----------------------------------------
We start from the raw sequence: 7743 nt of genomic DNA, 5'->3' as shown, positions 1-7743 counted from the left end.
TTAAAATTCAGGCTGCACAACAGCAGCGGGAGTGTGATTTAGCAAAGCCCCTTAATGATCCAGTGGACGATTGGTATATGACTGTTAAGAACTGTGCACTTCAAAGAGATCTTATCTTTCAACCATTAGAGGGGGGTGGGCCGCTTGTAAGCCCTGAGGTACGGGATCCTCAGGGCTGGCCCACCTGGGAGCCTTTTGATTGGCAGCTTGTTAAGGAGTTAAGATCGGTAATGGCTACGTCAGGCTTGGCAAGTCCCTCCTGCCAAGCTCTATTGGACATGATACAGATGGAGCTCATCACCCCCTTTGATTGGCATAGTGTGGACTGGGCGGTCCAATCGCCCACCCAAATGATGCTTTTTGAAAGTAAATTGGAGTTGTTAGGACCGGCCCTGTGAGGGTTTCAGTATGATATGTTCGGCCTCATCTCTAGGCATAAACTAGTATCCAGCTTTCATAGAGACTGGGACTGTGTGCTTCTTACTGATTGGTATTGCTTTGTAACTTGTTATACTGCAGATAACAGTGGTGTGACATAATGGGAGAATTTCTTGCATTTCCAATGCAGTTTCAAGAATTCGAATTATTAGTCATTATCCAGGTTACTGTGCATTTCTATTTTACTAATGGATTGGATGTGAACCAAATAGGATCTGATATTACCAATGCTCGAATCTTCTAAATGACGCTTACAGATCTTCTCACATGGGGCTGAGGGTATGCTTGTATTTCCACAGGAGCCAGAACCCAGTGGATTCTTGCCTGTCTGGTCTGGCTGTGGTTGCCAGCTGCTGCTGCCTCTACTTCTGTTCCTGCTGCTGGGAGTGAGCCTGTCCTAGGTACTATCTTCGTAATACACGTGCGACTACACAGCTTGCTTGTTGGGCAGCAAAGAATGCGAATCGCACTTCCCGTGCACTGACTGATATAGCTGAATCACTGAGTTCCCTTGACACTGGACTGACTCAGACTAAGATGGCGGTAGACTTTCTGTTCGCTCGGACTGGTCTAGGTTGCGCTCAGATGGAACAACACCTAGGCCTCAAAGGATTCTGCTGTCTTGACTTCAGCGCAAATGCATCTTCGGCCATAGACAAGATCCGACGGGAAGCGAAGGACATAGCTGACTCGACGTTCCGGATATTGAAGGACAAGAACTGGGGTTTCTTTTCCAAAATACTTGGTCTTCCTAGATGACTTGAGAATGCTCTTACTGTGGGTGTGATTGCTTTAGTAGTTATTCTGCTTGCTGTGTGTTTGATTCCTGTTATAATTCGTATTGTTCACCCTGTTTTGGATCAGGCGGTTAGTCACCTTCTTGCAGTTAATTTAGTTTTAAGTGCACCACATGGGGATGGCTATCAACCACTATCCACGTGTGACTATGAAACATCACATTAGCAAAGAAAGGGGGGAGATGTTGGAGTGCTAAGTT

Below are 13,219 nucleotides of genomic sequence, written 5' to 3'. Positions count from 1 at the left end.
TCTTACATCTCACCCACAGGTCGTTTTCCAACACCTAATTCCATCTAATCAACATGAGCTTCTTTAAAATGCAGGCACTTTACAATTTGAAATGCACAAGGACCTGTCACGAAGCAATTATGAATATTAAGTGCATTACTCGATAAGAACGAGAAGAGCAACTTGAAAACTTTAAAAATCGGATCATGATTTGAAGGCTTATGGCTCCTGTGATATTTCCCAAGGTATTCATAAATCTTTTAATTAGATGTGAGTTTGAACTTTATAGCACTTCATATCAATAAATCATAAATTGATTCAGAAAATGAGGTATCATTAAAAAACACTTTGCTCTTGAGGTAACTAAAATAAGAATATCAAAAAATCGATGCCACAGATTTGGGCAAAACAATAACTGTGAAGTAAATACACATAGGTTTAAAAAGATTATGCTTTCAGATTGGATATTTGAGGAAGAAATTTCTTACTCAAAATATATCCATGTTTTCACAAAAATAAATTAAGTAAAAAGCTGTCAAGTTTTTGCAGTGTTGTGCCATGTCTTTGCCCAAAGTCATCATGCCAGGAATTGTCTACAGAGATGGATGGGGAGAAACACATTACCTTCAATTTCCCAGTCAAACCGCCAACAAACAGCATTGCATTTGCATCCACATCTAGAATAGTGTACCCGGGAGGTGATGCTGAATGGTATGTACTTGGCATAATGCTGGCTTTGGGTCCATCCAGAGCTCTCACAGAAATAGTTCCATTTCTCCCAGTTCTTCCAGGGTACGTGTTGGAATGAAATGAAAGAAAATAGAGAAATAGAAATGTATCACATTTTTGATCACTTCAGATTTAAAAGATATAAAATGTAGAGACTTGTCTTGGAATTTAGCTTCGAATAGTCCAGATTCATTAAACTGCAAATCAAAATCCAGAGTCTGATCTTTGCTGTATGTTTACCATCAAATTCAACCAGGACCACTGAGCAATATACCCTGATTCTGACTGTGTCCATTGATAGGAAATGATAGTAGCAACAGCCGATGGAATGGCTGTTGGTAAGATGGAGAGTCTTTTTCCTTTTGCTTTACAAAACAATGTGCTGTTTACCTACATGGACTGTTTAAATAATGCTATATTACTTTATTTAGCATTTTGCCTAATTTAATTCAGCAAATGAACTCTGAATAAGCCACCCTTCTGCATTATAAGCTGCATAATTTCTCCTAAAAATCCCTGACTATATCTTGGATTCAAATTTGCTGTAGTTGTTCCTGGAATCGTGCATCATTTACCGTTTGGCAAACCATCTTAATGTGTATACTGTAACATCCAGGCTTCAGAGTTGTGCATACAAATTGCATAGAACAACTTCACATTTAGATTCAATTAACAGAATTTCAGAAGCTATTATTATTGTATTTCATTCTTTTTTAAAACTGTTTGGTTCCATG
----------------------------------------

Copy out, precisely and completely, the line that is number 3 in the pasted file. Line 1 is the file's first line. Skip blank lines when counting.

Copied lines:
Below are 13,219 nucleotides of genomic sequence, written 5' to 3'. Positions count from 1 at the left end.